Since I can't predict the market, I have decided to base my home ownership decision on the things I actually have some degree of control over. I want to keep my options open. I want to have the ability to explore paths like starting my own business, working part-time, working in a low-paying field doing something I'm passionate about, taking a couple of months off from working to travel, or picking up and moving to another city. If I were locked into the high expenses of home ownership, I would give up all of these possibilities (or make them much more difficult), and for me that just isn't worth it. The supposed "freedom" of home ownership really isn't a reality for me at this point in my life.

For me, the main purpose of having money is to have options, and to lock myself into a rather expensive thirty year mortgage plus expenses would take away a lot of that freedom. It would require me to maintain a full-time, well-paying job for the next 23-30 years (which is fine for many people, but not for someone with as many divergent interests as I have). Even though I calculated that buying a home might save me $200,000 over 30 years with modest increases in home values and rental rates (which, of course, I can't really predict, and may well be overestimating), if I continue my current savings habits (very likely because I'm a saver by nature) I will probably be comfortable enough in 30 years anyway that the extra potential $200,000 will not have a major impact on my lifestyle or my freedom.

Whether it's deciding whether to rent or own or making any other financial decision in your life, don't just assume that because a personal finance book tells you something is the best choice that it's the right choice for your situation. Think about your own values and goals in life, and structure your finances in a way that will allow you to live by those values and achieve those goals as painlessly as possible.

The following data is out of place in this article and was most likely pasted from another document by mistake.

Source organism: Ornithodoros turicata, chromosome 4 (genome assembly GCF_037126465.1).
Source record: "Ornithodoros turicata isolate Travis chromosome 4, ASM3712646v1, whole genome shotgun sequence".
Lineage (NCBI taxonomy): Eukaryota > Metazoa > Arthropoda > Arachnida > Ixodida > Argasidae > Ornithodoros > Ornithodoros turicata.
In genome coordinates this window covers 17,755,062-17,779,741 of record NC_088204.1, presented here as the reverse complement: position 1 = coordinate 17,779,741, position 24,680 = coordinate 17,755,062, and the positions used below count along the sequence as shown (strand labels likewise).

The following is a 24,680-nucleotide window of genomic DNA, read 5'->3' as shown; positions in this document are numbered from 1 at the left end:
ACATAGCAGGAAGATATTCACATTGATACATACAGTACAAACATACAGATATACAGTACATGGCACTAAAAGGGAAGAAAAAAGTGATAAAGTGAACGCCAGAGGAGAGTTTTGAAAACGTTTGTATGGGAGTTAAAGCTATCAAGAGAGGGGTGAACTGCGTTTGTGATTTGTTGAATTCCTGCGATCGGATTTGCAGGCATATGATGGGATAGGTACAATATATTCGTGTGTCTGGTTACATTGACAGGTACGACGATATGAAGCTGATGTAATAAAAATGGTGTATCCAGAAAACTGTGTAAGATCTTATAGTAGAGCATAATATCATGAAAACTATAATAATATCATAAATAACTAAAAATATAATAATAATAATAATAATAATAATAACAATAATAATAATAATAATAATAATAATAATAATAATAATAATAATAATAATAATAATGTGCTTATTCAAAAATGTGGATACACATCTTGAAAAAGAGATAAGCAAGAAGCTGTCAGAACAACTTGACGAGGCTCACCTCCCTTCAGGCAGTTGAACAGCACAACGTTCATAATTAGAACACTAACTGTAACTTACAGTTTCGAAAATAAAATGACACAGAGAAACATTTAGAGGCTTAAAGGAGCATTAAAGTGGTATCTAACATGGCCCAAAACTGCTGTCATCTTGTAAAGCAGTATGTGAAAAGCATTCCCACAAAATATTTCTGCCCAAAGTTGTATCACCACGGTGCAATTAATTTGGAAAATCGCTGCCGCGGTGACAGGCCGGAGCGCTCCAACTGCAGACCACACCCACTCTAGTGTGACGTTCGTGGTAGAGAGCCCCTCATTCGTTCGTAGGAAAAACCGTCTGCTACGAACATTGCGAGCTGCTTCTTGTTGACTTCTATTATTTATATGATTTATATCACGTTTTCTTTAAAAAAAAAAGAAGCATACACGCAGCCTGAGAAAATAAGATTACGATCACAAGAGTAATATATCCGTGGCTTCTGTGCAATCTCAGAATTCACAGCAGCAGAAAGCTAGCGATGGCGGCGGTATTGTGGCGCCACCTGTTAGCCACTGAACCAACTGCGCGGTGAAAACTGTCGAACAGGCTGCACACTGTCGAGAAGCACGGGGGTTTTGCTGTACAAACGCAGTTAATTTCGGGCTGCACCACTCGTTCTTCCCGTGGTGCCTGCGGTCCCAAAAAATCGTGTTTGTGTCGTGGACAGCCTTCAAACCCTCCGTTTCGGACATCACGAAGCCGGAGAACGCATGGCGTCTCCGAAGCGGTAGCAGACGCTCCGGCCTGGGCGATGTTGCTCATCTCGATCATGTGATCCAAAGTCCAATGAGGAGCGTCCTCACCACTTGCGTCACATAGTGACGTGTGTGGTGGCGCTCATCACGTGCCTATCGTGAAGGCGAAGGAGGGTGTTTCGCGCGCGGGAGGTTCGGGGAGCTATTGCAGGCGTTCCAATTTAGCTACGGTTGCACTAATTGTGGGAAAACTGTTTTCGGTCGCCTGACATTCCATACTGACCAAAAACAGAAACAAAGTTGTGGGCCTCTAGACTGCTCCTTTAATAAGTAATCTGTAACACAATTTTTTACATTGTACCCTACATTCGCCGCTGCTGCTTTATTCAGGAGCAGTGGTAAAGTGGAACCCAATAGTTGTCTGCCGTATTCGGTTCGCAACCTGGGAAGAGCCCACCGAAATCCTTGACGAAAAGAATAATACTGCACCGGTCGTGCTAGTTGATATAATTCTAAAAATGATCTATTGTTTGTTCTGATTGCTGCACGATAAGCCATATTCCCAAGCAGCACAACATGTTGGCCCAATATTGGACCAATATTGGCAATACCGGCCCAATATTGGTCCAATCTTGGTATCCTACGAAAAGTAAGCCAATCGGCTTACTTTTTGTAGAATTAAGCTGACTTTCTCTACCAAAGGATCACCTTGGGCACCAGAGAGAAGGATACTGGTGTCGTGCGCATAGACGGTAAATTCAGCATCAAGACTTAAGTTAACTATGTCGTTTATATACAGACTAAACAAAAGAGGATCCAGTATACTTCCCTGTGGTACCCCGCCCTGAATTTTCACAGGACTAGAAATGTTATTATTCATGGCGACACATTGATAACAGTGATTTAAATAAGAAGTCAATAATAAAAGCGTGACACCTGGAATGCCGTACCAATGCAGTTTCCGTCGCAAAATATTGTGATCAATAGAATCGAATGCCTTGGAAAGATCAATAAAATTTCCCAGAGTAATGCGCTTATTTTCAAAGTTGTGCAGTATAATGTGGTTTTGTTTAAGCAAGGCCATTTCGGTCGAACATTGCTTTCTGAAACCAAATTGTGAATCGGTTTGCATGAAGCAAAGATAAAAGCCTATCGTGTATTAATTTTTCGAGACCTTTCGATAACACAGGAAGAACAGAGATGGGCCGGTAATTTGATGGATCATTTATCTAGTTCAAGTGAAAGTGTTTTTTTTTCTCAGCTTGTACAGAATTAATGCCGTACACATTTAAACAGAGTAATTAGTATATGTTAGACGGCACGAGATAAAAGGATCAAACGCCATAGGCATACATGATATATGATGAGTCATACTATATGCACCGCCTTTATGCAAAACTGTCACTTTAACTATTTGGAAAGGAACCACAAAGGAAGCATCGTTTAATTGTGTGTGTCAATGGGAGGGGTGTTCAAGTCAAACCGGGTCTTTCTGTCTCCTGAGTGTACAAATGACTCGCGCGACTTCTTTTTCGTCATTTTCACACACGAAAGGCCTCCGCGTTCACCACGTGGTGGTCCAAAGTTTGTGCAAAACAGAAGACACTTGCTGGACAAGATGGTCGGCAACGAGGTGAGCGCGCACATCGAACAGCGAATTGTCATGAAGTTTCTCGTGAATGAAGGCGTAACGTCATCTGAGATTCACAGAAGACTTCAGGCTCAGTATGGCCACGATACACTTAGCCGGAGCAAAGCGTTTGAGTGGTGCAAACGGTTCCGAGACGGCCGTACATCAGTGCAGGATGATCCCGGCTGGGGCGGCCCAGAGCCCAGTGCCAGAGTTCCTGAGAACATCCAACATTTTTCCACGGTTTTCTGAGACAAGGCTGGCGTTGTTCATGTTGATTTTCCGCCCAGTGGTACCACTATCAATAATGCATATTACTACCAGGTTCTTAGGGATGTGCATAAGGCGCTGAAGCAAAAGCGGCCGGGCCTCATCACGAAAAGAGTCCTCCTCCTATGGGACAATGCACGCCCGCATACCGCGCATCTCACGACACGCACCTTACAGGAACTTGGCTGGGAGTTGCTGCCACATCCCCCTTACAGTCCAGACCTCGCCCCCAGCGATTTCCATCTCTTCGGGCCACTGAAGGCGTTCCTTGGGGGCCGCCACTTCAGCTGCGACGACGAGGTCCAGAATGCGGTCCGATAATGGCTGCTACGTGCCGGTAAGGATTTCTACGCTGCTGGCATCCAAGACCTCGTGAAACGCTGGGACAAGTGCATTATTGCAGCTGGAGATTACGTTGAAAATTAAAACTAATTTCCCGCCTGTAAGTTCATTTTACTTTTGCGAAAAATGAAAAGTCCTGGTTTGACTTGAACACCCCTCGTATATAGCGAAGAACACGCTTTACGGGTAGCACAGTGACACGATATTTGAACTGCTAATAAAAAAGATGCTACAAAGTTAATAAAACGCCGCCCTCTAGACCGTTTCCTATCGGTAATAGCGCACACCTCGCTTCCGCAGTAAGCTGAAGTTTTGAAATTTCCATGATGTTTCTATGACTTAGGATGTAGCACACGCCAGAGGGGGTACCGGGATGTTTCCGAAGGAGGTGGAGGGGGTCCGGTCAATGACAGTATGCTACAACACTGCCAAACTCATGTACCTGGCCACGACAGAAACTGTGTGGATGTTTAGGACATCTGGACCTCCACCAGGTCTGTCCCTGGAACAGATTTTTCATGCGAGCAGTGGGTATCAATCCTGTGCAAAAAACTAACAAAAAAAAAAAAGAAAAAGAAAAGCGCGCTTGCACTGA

Understanding Disability Income Insurance

We all hear a lot about protecting our financial futures by staying out of debt, having an emergency fund, and saving for retirement. Disability income insurance, or DII for short, is another important form of protection that many people don't have and haven't even heard of. The purpose of this kind of insurance is to provide a safety net if you develop a long-term disability that prevents you from working. DII will pay you 60% to 80% of your salary until age 65 if you are unable to work.

How do you know if you need disability insurance? If you aren't rich, your significant other isn't rich, and your parents aren't rich, purchasing this insurance is a good idea. If you don't have one of these safety nets, then your ability to work is your greatest financial asset and should be protected accordingly. Otherwise, becoming disabled could ruin you financially and add a great deal of stress to an already terrible situation.

What should you expect when you apply for DII? First of all, unlike car insurance, you can't simply purchase it online and be done with it. You'll have to work with an agent. Acquiring an agent is easy -- just fill out a contact form on any DII website and an agent will contact you. You might want to talk to several agents until you find one you feel comfortable with -- you're going to be making a major purchase, after all, so you want to work with someone honest and well-informed. The agent may also try to sell you other products like life insurance, but I would recommend focusing on these two products separately as each requires a good deal of thought and the company with the best DII policy will not necessarily be the company with the best life insurance policy. Some agents work for a particular company, and some can sell you any company's policy.

Once you've found an agent, the actual application process is less simple. First, you'll talk to the agent by email or phone, discuss your needs, and get an initial quote. Then the agent will want to meet with you in person to discuss everything. You'll ask lots of questions during and after the meeting until you understand the details of the plan you're applying for. Then you'll fill out some forms with your basic information and document your income by submitting recent pay stubs and a couple years' worth of income tax returns. You'll also have to take a medical exam and fill out an extensive and thorough medical history form, which may be done by a medic of the insurance company's choosing. If all of this seems like overkill, keep in mind that the company might end up paying you a fortune over the years if you get hurt, so to protect their interests, a thorough application process is necessary. Insurance companies like applicants to have a three year employment history and an easily documentable, regular income, but even if this doesn't describe you, the right agent may be able to find a policy that fits your situation.